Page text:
The Passport Sport/EX-L’s standard tires provide better handling because they have a lower 50 series profile (height to width ratio) that provides a stiffer sidewall than the Equinox’s standard 65 series tires. The Passport Touring/Elite’s tires have a lower 45 series profile than the Equinox Premier’s optional 50 series tires.
For better ride, handling and brake cooling the Passport has standard 20-inch wheels. Smaller 17-inch wheels are standard on the Equinox. The Equinox’s largest wheels are only 19-inches.
The Passport has standard front and rear stabilizer bars, which help keep the Passport flat and controlled during cornering. The Equinox’s suspension doesn’t offer a rear stabilizer bar.
For a smoother ride and more stable handling, the Passport’s wheelbase is 3.6 inches longer than on the Equinox (110.9 inches vs. 107.3 inches).
For better handling and stability, the average track (width between the wheels) on the Passport is 4.6 inches wider in the front and 4.6 inches wider in the rear than the track on the Equinox.
The Passport has 12.7 cubic feet more passenger volume than the Equinox (115.9 vs. 103.2).
The Passport has .1 inches more front headroom, 4.9 inches more front hip room, 4.8 inches more front shoulder room, 1.6 inches more rear headroom, 5.6 inches more rear hip room and 6.4 inches more rear shoulder room than the Equinox.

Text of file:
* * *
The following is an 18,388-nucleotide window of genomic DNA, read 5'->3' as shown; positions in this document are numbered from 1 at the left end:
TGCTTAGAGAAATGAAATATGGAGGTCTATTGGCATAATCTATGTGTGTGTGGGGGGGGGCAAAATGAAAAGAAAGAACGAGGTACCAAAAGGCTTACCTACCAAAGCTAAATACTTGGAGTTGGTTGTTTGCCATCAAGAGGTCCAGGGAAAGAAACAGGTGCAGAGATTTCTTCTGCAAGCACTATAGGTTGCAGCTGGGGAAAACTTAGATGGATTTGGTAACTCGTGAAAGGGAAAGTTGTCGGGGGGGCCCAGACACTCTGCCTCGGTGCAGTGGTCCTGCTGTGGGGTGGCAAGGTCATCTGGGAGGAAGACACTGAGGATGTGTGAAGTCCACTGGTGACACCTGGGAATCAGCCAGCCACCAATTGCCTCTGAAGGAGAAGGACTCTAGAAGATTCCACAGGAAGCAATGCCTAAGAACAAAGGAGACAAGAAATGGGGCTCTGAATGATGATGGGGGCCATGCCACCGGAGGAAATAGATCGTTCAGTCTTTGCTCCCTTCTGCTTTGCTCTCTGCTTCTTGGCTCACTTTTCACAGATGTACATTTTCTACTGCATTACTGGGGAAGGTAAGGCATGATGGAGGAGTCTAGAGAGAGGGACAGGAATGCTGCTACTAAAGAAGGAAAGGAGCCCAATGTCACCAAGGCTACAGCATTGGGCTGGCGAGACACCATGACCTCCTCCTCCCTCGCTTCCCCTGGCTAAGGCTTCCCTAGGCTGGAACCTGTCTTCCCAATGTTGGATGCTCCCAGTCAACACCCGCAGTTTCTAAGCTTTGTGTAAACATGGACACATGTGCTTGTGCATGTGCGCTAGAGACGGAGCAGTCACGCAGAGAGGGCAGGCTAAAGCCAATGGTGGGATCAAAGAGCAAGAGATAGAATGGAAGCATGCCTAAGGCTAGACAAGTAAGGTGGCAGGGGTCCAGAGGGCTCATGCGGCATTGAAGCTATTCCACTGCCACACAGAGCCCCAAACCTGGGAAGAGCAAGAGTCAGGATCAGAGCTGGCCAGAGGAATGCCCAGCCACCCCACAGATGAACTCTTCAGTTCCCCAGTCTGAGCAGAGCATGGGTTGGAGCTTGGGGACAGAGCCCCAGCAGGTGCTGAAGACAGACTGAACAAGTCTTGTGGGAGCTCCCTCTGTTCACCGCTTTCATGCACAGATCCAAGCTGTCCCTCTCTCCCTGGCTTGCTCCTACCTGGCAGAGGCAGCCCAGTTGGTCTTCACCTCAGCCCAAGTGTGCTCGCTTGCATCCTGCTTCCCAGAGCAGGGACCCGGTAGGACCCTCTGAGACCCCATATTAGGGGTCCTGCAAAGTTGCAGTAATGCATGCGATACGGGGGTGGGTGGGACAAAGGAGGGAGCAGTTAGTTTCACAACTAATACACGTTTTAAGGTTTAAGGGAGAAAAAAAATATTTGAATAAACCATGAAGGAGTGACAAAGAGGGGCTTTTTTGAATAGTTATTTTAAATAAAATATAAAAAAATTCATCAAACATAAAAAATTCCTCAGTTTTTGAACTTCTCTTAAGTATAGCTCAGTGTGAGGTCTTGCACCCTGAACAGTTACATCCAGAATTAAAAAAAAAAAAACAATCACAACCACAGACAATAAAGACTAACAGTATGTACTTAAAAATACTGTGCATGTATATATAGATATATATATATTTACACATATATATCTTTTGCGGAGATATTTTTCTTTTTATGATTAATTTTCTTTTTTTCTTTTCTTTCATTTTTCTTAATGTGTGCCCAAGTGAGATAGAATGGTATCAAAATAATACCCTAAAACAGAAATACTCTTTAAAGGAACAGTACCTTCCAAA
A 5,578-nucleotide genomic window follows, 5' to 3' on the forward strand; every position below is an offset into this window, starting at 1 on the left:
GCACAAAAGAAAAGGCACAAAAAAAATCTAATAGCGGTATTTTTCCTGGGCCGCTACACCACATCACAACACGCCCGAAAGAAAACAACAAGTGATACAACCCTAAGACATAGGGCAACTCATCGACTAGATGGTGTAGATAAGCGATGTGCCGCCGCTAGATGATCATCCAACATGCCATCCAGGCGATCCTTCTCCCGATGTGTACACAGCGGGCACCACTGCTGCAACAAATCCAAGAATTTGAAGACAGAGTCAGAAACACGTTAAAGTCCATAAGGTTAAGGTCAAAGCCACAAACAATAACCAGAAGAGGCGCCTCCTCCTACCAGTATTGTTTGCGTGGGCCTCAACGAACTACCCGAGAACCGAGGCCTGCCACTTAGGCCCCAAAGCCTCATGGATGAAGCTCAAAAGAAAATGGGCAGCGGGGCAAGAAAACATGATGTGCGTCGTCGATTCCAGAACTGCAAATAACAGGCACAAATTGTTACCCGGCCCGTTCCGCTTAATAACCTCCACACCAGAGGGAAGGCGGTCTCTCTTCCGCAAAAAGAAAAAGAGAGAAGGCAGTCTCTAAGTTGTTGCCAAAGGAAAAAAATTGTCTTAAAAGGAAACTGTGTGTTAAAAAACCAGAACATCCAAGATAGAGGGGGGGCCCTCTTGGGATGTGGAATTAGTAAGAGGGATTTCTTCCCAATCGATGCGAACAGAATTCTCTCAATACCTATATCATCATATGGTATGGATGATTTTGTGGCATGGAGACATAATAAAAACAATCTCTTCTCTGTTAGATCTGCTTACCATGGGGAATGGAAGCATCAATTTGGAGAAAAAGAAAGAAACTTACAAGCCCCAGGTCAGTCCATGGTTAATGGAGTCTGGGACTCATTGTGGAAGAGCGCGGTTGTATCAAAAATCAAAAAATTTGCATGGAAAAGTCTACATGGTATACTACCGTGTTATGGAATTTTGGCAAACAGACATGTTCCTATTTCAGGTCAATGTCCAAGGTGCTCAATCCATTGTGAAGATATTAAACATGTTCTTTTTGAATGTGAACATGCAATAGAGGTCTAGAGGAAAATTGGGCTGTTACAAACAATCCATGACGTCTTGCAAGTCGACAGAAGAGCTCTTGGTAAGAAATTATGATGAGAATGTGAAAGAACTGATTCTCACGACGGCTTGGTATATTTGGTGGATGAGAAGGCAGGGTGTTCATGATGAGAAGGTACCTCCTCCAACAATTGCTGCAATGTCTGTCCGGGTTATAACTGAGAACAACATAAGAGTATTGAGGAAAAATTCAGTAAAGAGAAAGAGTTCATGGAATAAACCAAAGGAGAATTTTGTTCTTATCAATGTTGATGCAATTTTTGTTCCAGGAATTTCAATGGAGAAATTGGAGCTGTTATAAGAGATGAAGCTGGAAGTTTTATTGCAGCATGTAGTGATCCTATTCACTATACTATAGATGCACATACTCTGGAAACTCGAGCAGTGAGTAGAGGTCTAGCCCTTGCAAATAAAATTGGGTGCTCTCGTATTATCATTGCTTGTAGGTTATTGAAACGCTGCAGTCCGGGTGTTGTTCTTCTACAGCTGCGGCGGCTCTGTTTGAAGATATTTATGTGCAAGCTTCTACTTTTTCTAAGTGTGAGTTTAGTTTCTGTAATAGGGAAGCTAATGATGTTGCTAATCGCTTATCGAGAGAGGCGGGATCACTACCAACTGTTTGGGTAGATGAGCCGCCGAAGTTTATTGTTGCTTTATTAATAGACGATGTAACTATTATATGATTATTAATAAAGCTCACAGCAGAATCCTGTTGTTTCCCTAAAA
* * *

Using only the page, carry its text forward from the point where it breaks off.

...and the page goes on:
The Passport has a much larger cargo volume with its rear seat up than the Equinox with its rear seat up (41.2 vs. 29.9 cubic feet). The Passport has a much larger cargo volume with its rear seat folded than the Equinox with its rear seat folded (77.9 vs. 63.5 cubic feet).
A standard locking glovebox keeps your small valuables safer in the Passport. The Equinox doesn’t offer locking storage for small valuables.
The Passport’s standard towing capacity is much higher than the Equinox’s (3500 vs. 1500 pounds). Maximum trailer towing in the Chevrolet Equinox is only 3500 pounds. The Passport offers up to a 5000 lbs. towing capacity.
The Passport’s front power windows open or close with one touch of the switches, making it more convenient at drive-up windows and toll booths, or when talking with someone outside of the car. The Equinox’s front passenger window doesn’t close automatically.
If the windows are left open on the Passport the driver can close them all at the outside door handle. On a hot day the driver can lower the windows at the outside door handle or from a distance using the keyless remote. The driver of the Equinox can only close the windows from inside the vehicle, with the ignition on.
The Passport Elite’s standard wipers adjust their speed and turn on and off automatically according to the amount of rainfall on the windshield. The Equinox’s manually variable intermittent wipers have to be constantly adjusted.
The Passport has a standard dual zone air conditioning allows the driver and front passenger to choose two completely different temperatures so people with different temperature preferences won’t have to compromise. This makes both the driver and front passenger as comfortable as possible. Dual zone air conditioning costs extra on the Equinox.